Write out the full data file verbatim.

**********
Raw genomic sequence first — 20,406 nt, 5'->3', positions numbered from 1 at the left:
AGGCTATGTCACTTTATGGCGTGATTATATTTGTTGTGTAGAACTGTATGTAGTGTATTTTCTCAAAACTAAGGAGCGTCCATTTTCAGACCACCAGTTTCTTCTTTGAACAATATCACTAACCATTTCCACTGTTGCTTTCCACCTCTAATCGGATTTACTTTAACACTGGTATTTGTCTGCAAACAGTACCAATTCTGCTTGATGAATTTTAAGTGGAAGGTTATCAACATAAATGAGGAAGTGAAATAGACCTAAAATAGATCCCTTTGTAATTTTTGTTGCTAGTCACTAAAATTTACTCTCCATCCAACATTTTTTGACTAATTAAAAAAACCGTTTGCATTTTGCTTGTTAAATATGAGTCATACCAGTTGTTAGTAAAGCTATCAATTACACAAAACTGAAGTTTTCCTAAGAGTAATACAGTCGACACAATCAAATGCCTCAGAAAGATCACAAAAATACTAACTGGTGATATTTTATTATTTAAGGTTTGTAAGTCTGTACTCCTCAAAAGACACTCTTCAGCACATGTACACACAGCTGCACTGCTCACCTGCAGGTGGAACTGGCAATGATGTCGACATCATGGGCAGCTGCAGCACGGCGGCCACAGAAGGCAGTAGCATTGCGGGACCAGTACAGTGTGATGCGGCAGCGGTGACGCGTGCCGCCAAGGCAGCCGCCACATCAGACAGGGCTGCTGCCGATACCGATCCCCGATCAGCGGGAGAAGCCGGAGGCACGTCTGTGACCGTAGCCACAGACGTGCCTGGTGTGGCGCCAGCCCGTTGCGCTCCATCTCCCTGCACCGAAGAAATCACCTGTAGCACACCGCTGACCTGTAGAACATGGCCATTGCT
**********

Raw genomic sequence first — 20,406 nt, 5'->3', positions numbered from 1 at the left:
AGGCTATGTCACTTTATGGCGTGATTATATTTGTTGTGTAGAACTGTATGTAGTGTATTTTCTCAAAACTAAGGAGCGTCCATTTTCAGACCACCAGTTTCTTCTTTGAACAATATCACTAACCATTTCCACTGTTGCTTTCCACCTCTAATCGGATTTACTTTAACACTGGTATTTGTCTGCAAACAGTACCAATTCTGCTTGATGAATTTTAAGTGGAAGGTTATCAACATAAATGAGGAAGTGAAATAGACCTAAAATAGATCCCTTTGTAATTTTTGTTGCTAGTCACTAAAATTTACTCTCCATCCAACATTTTTTGACTAATTAAAAAAACCGTTTGCATTTTGCTTGTTAAATATGAGTCATACCAGTTGTTAGTAAAGCTATCAATTACACAAAACTGAAGTTTTCCTAAGAGTAATACAGTCGACACAATCAAATGCCTCAGAAAGATCACAAAAATACTAACTGGTGATATTTTATTATTTAAGGTTTGTAAGTCTGTACTCCTCAAAAGACACTCTTCAGCACATGTACACACAGCTGCACTGCTCACCTGCAGGTGGAACTGGCAATGATGTCGACATCATGGGCAGCTGCAGCACGGCGGCCACAGAAGGCAGTAGCATTGCGGGACCAGTACAGTGTGATGCGGCAGCGGTGACGCGTGCCGCCAAGGCAGCCGCCACATCAGACAGGGCTGCTGCCGATACCGATCCCCGATCAGCGGGAGAAGCCGGAGGCACGTCTGTGACCGTAGCCACAGACGTGCCTGGTGTGGCGCCAGCCCGTTGCGCTCCATCTCCCTGCACCGAAGAAATCACCTGTAGCACACCGCTGACCTGTAGAACATGGCCATTGCT